In R01AG17761, 150 patients with mild cognitive impairment (MCI) and 63 age and sex-matched healthy control subjects are followed. With an average of 5 years'follow-up, specific neuropsychological test scores, odor identification deficits, patient-informant discrepancy in report of function, MRI hippocampal and entorhinal atrophy are highly significant predictors of conversion to AD (41 converters to date), apolipoprotein E e4 genotype is significant only in older patients, and SPECT medial temporal and posterior cingulate deficits are significant only in some analyses. Selective Reminding Test delayed recall, odor identification deficits, hippocampal volume, and entorhinal volume are the variables identified for the initial algorithm to predict MCI conversion to AD. This head-to-head comparison of predictors, and the initial predictive algorithm for MCI conversion to AD, are novel and unique, and have potential clinical impact. Completion of 9-year follow-up is needed to accurately identify all MCI converters to AD, and to improve accuracy for evaluation of the hypothesized predictors and the predictive algorithm. In order to achieve eventual clinical application, it is critical to build upon the ongoing study's findings by enhancing the signal to noise ratio, improving predictive accuracy by modifying and expanding specific assessments, and independently validating the findings in a new sample. Therefore, in a new study, 140 patients with amnestic MCI (with or without other cognitive domain deficits) and 50 control subjects will be recruited and systematically followed to test new potential predictors of MCI conversion to AD. These include more sensitive and specific cutting-edge brain imaging techniques that should enhance signal to noise ratio and predictive accuracy: improved structural MRI, [18F]-FDG, and p-amyloid imaging with [11C]-6-OH-BTA-1 (Pittsburgh compound B). New [11C]-6-OH-BTA-1 PET pilot data are very promising. Informant report of cognitive decline will be added, and the functional, olfactory and neuropsychological predictors will be modified and improved. In subjects who agree to lumbar puncture, CSF tau, phosphorylated tau (P- tauisi), AB42 and F2-isoprostanes will be assessed at baseline. The primary analyses in the new study will be restricted to the new study sample. Before combining the amnestic MCI patients across the two samples to generate the predictive algorithm for predictors common to the two studies, we will rediagnose the ongoing study sample's follow-up visits using the improved new study methods, ensure comparability in demographics/clinical features, and require that specific predictor by sample interaction criteria be met. Relevance. There are several clinical and public health implications. Accurate prediction of MCI conversion to AD will help identify patients who need early treatment, facilitate patient/family planning for their own future, and improve patient selection for clinical trials.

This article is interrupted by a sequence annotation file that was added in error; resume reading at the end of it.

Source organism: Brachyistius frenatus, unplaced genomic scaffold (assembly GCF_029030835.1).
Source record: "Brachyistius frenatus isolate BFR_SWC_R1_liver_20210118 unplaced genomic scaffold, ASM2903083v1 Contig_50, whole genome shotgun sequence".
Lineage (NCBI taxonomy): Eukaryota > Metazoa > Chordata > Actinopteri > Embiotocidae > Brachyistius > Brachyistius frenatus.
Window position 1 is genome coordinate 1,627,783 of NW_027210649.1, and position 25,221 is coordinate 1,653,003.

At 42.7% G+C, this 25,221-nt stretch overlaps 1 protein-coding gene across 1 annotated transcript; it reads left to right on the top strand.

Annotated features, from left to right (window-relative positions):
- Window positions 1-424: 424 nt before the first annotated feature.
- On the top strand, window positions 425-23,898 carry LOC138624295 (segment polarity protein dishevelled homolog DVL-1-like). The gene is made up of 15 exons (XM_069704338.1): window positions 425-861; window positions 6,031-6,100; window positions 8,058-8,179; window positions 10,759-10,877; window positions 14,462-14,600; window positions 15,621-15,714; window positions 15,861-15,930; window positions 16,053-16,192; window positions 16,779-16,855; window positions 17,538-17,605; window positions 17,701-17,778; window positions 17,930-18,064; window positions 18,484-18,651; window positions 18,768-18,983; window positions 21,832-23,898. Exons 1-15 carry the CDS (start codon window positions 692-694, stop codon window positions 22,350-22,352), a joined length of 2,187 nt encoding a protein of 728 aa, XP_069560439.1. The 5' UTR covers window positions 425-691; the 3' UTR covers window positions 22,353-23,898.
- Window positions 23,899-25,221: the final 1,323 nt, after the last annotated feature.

Agency
National Institute of Health (NIH)
Institute
National Institute on Aging (NIA)
Type
Research Project (R01)
Project #
3R01AG017761-15S1
Application #
8516634
Study Section
Clinical Neuroscience and Disease Study Section (CND)
Program Officer
Silverberg, Nina B
Project Start
2000-03-01
Project End
2014-05-31
Budget Start
2012-09-01
Budget End
2014-05-31
Support Year
15
Fiscal Year
2012
Total Cost
$116,739
Indirect Cost
$43,777
Name
Columbia University (N.Y.)
Department
Psychiatry
Type
Schools of Medicine
DUNS #
621889815
City
New York
State
NY
Country
United States
Zip Code
10032
Devanand, D P (2016) Olfactory Identification Deficits, Cognitive Decline, and Dementia in Older Adults. Am J Geriatr Psychiatry 24:1151-1157
Fá, M; Puzzo, D; Piacentini, R et al. (2016) Extracellular Tau Oligomers Produce An Immediate Impairment of LTP and Memory. Sci Rep 6:19393
Pelton, Gregory H; Soleimani, Laili; Roose, Steven P et al. (2016) Olfactory Deficits Predict Cognitive Improvement on Donepezil in Patients With Depression and Cognitive Impairment: A Randomized Controlled Pilot Study. Alzheimer Dis Assoc Disord 30:67-9
Devanand, D P; Lee, Seonjoo; Manly, Jennifer et al. (2015) Olfactory deficits predict cognitive decline and Alzheimer dementia in an urban community. Neurology 84:182-9
Devanand, Davangere P; Lee, Seonjoo; Manly, Jennifer et al. (2015) Olfactory identification deficits and increased mortality in the community. Ann Neurol 78:401-11
Devanand, Davangere P (2014) Whatever happened to new treatments for Alzheimer's disease? J Clin Psychiatry 75:775-6
Devanand, Devangere; Lee, Joseph; Luchsinger, Jose et al. (2013) Lessons from epidemiologic research about risk factors, modifiers, and progression of late onset Alzheimer's Disease in New York City at Columbia University Medical Center. J Alzheimers Dis 33 Suppl 1:S447-55
Devanand, D P; Mintzer, Jacobo; Schultz, Susan K et al. (2012) Relapse risk after discontinuation of risperidone in Alzheimer's disease. N Engl J Med 367:1497-507
Geerlings, Mirjam I; Brickman, Adam M; Schupf, Nicole et al. (2012) Depressive symptoms, antidepressant use, and brain volumes on MRI in a population-based cohort of old persons without dementia. J Alzheimers Dis 30:75-82
Devanand, D P; Liu, Xinhua; Brown, Patrick J et al. (2012) A two-study comparison of clinical and MRI markers of transition from mild cognitive impairment to Alzheimer's disease. Int J Alzheimers Dis 2012:483469

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